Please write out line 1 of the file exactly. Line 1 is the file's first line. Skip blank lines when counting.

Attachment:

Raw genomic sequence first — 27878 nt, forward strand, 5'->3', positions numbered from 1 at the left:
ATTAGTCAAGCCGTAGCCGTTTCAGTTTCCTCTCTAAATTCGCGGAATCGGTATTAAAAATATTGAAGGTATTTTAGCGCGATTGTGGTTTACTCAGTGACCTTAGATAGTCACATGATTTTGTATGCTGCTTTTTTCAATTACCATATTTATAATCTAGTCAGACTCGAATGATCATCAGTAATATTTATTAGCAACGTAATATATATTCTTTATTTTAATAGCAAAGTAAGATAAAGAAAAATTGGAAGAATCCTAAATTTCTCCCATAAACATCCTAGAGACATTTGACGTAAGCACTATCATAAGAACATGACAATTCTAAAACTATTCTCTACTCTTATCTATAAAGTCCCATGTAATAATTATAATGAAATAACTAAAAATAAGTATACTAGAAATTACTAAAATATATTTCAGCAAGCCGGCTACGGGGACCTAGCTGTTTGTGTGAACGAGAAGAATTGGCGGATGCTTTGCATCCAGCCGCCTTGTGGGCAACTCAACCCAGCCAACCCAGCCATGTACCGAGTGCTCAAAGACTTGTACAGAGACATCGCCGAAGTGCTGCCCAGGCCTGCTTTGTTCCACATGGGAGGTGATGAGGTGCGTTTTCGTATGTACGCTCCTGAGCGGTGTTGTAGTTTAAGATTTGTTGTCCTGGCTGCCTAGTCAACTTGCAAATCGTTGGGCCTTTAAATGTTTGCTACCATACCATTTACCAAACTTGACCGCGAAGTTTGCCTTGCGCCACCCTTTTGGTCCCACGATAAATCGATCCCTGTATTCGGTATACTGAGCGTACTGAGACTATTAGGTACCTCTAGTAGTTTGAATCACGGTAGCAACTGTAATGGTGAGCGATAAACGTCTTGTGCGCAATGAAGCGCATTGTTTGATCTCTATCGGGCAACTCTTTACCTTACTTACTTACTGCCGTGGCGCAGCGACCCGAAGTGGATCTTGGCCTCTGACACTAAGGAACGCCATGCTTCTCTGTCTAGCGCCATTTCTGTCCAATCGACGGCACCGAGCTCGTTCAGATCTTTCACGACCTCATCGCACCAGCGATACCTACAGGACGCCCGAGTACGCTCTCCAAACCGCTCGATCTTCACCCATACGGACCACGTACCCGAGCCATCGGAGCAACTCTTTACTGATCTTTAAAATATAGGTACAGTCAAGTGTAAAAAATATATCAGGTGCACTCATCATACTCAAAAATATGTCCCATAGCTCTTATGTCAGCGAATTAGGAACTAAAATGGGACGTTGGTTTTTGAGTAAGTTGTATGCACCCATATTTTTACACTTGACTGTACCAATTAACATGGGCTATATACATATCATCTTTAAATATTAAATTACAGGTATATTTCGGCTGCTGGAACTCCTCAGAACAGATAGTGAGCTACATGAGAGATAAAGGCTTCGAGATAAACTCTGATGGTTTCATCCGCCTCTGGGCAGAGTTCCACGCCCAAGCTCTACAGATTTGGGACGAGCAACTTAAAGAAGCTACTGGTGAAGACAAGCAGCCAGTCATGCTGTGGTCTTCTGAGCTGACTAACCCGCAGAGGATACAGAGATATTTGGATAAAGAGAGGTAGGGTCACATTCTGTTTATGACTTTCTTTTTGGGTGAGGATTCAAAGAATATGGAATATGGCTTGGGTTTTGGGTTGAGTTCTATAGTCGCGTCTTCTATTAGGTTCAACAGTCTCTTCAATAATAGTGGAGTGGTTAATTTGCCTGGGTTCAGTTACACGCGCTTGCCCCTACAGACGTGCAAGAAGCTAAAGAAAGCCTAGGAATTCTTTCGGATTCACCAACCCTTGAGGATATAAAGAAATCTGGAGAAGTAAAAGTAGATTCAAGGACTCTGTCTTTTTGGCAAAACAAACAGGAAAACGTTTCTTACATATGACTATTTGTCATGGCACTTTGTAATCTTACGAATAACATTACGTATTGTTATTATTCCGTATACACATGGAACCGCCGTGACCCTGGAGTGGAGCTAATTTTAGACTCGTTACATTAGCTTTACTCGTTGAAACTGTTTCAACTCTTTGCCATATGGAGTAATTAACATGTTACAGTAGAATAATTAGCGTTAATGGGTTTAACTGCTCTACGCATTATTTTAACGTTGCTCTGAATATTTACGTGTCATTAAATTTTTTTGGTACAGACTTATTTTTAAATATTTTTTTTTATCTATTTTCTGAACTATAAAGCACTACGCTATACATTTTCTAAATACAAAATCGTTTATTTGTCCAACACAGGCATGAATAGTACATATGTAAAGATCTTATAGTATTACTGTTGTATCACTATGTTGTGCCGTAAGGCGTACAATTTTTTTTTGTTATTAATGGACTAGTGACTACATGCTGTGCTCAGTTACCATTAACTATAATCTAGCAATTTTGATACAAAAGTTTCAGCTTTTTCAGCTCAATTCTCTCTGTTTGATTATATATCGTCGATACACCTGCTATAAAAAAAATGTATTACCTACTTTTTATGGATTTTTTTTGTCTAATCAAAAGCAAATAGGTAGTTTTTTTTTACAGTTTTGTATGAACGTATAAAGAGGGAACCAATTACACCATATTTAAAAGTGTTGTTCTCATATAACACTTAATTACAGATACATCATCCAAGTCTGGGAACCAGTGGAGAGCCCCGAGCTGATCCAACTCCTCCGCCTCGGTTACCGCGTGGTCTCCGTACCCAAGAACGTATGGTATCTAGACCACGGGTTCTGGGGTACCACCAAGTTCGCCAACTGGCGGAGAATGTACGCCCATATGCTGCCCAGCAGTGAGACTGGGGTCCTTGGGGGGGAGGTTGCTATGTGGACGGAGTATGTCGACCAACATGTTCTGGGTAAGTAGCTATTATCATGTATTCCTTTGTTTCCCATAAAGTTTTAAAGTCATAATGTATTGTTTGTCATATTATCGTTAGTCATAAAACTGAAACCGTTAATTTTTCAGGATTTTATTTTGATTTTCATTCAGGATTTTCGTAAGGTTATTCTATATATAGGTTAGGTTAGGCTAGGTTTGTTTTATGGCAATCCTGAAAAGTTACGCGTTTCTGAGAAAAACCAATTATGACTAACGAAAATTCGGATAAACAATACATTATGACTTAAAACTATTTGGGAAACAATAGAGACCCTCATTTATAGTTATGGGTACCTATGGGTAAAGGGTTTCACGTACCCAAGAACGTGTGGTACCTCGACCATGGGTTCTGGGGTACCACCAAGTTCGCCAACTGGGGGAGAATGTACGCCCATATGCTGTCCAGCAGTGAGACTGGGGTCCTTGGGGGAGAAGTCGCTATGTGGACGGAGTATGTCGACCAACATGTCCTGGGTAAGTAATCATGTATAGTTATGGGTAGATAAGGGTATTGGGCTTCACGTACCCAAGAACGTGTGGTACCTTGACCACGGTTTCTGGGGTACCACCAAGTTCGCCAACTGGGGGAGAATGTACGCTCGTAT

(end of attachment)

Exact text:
Raw genomic sequence first — 27878 nt, forward strand, 5'->3', positions numbered from 1 at the left: